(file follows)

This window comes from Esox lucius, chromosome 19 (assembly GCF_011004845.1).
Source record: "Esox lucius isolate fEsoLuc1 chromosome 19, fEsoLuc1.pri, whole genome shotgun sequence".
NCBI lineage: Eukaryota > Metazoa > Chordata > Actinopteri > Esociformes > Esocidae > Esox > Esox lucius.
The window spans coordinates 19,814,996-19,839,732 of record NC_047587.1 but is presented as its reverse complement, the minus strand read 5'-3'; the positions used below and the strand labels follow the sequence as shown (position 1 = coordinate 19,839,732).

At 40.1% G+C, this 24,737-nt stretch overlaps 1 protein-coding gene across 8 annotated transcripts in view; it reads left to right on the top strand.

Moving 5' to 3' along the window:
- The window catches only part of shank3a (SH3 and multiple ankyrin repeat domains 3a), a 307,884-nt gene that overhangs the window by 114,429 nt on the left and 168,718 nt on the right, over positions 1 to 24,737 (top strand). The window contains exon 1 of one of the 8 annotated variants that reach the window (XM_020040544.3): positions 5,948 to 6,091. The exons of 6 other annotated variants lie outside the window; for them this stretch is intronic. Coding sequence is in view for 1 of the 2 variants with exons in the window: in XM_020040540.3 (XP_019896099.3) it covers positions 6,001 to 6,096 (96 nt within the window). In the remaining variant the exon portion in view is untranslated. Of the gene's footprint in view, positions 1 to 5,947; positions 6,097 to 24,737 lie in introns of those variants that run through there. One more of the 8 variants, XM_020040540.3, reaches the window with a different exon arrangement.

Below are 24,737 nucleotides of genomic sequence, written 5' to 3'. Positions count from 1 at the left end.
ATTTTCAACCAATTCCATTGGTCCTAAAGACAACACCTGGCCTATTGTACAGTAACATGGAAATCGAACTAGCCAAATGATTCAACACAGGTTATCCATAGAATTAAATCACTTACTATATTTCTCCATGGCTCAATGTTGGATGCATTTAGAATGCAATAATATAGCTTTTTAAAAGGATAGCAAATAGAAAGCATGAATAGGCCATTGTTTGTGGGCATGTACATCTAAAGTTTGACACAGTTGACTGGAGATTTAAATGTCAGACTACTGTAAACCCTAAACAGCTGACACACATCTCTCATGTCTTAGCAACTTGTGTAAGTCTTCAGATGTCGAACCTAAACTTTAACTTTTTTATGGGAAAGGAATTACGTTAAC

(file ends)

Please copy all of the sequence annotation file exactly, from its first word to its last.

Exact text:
This window comes from Esox lucius, chromosome 19 (assembly GCF_011004845.1).
Source record: "Esox lucius isolate fEsoLuc1 chromosome 19, fEsoLuc1.pri, whole genome shotgun sequence".
NCBI lineage: Eukaryota > Metazoa > Chordata > Actinopteri > Esociformes > Esocidae > Esox > Esox lucius.
The window spans coordinates 19,814,996-19,839,732 of record NC_047587.1 but is presented as its reverse complement, the minus strand read 5'-3'; the positions used below and the strand labels follow the sequence as shown (position 1 = coordinate 19,839,732).

At 40.1% G+C, this 24,737-nt stretch overlaps 1 protein-coding gene across 8 annotated transcripts in view; it reads left to right on the top strand.

Moving 5' to 3' along the window:
- The window catches only part of shank3a (SH3 and multiple ankyrin repeat domains 3a), a 307,884-nt gene that overhangs the window by 114,429 nt on the left and 168,718 nt on the right, over positions 1 to 24,737 (top strand). The window contains exon 1 of one of the 8 annotated variants that reach the window (XM_020040544.3): positions 5,948 to 6,091. The exons of 6 other annotated variants lie outside the window; for them this stretch is intronic. Coding sequence is in view for 1 of the 2 variants with exons in the window: in XM_020040540.3 (XP_019896099.3) it covers positions 6,001 to 6,096 (96 nt within the window). In the remaining variant the exon portion in view is untranslated. Of the gene's footprint in view, positions 1 to 5,947; positions 6,097 to 24,737 lie in introns of those variants that run through there. One more of the 8 variants, XM_020040540.3, reaches the window with a different exon arrangement.

Below are 24,737 nucleotides of genomic sequence, written 5' to 3'. Positions count from 1 at the left end.
ATTTTCAACCAATTCCATTGGTCCTAAAGACAACACCTGGCCTATTGTACAGTAACATGGAAATCGAACTAGCCAAATGATTCAACACAGGTTATCCATAGAATTAAATCACTTACTATATTTCTCCATGGCTCAATGTTGGATGCATTTAGAATGCAATAATATAGCTTTTTAAAAGGATAGCAAATAGAAAGCATGAATAGGCCATTGTTTGTGGGCATGTACATCTAAAGTTTGACACAGTTGACTGGAGATTTAAATGTCAGACTACTGTAAACCCTAAACAGCTGACACACATCTCTCATGTCTTAGCAACTTGTGTAAGTCTTCAGATGTCGAACCTAAACTTTAACTTTTTTATGGGAAAGGAATTACGTTAAC